Authenticity key to reputation management
10 AUGUST 2015 8:37 AM
Avoiding canned responses and adding personal touches can turn around negative reviews.
NASHVILLE, Tennessee—The multiple platforms for hotel guests to leave comments, write reviews and air complaints online for all to read present challenges for hotel managers and brands, but they also provide opportunities.
During the “Online, offline: Keeping your reputation intact” session on Day Two of the Hotel Data Conference, panelists discussed how they use online comments and reviews as a way to turn around a negative experience and explore new technology to better engage with guests and improve their stays.
Everything is more transparent now, said David Chu, VP of sales and marketing for Real Hospitality Group. It’s no longer possible to do something the wrong way and get away with it without someone saying something about it, he said. That can still work in hoteliers’ favor, he said, if they put their minds to doing something about it.
Research indicates that when guests are looking to book a stay, they look at online reviews and social media content immediately before making any decision, said Tim Johnson, director of e-commerce for LBA Hospitality.
Though online reviews have changed the game, what hasn’t changed is that “it’s the consumer who decides what your reputation is,” said Rob Cornell, senior VP of business development for Preferred Hotels & Resorts. News travels fast, he said, and, citing the movie “Ferris Bueller’s Day Off,” people need to take the time to see what’s going on.
When it comes to responding to an online complaint, several panelists agreed the authenticity of the response is just as important, if not more than, the time it takes to respond.
“A lot of major brands place too much emphasis on the response time and not the response itself,” Johnson said. “I think there needs to be an equal balance for response time and authenticity.”
Michael Morton, VP of member services for Best Western International, warned against canned responses. Keep it as authentic as possible, he said.
Chu agreed. In a past job, his company hired a 25-year-old who was a “guru in social media” to help with the language of the company’s responses. Beforehand, the responses were too long, too cut and dry and too formal, he said. With the guru’s help, he said, the employees started “to poke some fun” into responses.
“Authenticity is what brings people closer to you,” he said. “It helps people realize you know who they are, and it makes them come back.”
Millennials will make up 50% of the workforce in 2018, Johnson said. They prefer authenticity along with unique experiences when they travel, he said.
Get the team involved
Companies can be wary of letting employees respond to comments and reviews, Morton said, because they’re concerned about the damage an inappropriate comment could do to a multimillion-dollar business. There have been trip-ups, he said, but it remains important to trust the people working at individual properties. However, companies should back that up with guardrails and training.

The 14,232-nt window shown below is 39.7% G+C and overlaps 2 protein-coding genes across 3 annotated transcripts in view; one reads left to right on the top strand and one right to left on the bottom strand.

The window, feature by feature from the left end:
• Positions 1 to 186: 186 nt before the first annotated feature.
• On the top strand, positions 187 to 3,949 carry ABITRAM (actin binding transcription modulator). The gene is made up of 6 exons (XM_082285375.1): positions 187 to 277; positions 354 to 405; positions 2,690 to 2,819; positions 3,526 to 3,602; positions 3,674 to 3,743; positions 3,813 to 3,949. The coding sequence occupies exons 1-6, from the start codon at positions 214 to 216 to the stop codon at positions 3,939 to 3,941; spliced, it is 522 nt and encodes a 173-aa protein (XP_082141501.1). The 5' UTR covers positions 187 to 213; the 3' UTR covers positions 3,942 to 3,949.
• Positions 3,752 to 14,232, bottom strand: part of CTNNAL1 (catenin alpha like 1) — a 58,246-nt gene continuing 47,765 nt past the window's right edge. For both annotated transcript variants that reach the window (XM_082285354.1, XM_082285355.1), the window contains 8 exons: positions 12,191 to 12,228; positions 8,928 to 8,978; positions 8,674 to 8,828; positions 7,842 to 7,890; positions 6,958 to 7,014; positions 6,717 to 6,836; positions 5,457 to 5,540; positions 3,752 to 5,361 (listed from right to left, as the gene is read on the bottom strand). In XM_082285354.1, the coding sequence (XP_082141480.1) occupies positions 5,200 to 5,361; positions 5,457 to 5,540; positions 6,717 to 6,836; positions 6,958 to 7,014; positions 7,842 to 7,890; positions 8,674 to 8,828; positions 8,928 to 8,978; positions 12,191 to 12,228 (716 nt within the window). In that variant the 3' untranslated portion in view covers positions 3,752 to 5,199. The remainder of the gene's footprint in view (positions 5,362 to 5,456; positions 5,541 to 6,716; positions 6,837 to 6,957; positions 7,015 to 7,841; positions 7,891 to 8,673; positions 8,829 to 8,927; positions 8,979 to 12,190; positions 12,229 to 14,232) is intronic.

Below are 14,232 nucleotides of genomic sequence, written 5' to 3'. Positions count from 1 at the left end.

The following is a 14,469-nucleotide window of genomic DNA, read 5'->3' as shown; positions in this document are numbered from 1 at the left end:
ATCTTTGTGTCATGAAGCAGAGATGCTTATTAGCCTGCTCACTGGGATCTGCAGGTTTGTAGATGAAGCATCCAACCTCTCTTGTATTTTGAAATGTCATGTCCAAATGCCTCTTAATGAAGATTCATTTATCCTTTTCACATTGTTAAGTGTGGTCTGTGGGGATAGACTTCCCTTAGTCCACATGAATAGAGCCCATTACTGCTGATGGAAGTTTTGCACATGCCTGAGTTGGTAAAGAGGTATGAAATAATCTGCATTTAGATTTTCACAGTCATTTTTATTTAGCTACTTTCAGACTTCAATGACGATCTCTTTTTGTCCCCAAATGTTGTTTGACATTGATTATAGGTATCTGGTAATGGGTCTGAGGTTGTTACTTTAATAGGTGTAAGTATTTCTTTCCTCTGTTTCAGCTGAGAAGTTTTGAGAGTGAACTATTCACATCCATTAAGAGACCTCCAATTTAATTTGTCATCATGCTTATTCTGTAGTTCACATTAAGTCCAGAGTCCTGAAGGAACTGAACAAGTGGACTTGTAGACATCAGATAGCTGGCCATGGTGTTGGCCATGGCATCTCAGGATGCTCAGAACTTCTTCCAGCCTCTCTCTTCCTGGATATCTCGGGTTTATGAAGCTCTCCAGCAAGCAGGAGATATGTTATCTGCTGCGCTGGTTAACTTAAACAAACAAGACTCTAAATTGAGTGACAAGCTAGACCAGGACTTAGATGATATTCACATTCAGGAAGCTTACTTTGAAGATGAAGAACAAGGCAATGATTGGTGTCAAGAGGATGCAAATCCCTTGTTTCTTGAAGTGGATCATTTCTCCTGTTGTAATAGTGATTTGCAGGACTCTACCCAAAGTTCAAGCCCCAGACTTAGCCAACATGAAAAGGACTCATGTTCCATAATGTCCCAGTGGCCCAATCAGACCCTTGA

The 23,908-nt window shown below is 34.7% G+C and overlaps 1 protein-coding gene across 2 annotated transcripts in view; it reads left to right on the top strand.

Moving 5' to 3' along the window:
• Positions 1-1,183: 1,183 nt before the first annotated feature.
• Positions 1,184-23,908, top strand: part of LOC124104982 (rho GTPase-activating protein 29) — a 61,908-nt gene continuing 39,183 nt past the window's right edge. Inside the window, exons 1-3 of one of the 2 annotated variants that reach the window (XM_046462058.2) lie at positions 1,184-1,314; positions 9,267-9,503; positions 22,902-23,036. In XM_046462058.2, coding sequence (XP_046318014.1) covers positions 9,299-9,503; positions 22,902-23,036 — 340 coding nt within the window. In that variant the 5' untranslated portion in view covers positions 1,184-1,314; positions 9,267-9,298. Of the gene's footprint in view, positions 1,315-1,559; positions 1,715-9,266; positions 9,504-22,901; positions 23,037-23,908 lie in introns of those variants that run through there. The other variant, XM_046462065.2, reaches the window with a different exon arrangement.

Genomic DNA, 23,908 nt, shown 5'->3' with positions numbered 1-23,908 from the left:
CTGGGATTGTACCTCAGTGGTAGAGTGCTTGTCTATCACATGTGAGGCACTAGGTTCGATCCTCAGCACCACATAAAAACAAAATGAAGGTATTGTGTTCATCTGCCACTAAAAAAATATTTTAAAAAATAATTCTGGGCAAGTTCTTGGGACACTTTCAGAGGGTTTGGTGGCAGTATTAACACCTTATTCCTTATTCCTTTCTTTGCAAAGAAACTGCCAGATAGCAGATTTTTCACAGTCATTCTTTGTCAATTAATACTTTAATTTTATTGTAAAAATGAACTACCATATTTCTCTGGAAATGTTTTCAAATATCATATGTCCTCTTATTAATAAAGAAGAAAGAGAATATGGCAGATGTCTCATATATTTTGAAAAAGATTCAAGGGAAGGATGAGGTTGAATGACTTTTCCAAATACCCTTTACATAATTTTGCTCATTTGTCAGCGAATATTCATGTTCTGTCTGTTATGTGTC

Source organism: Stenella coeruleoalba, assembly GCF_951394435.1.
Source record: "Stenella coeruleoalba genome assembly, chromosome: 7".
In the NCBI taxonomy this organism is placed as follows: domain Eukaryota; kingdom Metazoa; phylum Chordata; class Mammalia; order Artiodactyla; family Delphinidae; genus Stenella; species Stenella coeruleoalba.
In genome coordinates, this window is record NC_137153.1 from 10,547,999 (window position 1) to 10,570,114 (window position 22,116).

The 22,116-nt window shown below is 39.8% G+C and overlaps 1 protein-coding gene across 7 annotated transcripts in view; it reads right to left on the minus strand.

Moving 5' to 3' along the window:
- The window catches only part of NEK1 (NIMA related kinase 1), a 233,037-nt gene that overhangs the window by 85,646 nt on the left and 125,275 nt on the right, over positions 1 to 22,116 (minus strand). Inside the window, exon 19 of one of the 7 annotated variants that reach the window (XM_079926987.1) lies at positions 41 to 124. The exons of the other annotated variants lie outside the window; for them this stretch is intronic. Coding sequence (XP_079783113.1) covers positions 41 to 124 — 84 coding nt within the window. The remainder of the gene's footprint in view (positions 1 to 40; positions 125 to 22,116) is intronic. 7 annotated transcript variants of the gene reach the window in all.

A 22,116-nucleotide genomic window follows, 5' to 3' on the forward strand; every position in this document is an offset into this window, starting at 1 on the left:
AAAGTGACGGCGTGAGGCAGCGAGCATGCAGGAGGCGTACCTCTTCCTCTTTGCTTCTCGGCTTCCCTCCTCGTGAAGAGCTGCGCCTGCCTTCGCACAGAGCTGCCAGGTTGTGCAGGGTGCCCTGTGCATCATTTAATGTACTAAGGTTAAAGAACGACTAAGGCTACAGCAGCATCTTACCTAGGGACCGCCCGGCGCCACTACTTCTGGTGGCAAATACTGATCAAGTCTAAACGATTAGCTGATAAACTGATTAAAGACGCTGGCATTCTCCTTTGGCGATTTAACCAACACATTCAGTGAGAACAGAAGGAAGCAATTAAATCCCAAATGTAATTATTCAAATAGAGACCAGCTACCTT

“If there’s an issue that was related to a certain department, it carries a lot of weight when you get a notice and it’s from the executive housekeeper or the head of the bell staff,” he said.
Ben Golson, director of e-commerce at McKibbon Hotel Management, said when his company hires managers, they go through a training session. He pulls positive, neutral and negative reviews of their hotels and asks them how they would respond.
“We have them write it, and then they share with the class and then critique them,” he said.
Using the tools available
There are a number of tools available for tracking online reviews and comments through third-party companies and brands. Johnson said one of the advantages of using proprietary tools from the big powerhouse brands is being able to log into dashboards and seeing where the properties rank in real time. There’s another tool that prints out the negative and positive words used most often in comments, he said. It also alerts when staff names are mentioned, he said.
“That gives you the opportunity to incentivize that staff member to keep driving the needle,” he added.
An audience member asked how often the panelists respond to online comments about their properties.
Morton said his properties respond to all of the bad and to some of the good. With some of the good comments, he said, they may say the same thing over and over again, and responding to those can risk sounding canned.
Alternatively, Chu said his company requires all GMs to respond to 100% of comments.
“When someone praises you, they like to know they’ve been heard,” he said, before cautioning that it doesn’t mean the response needs to have five paragraphs.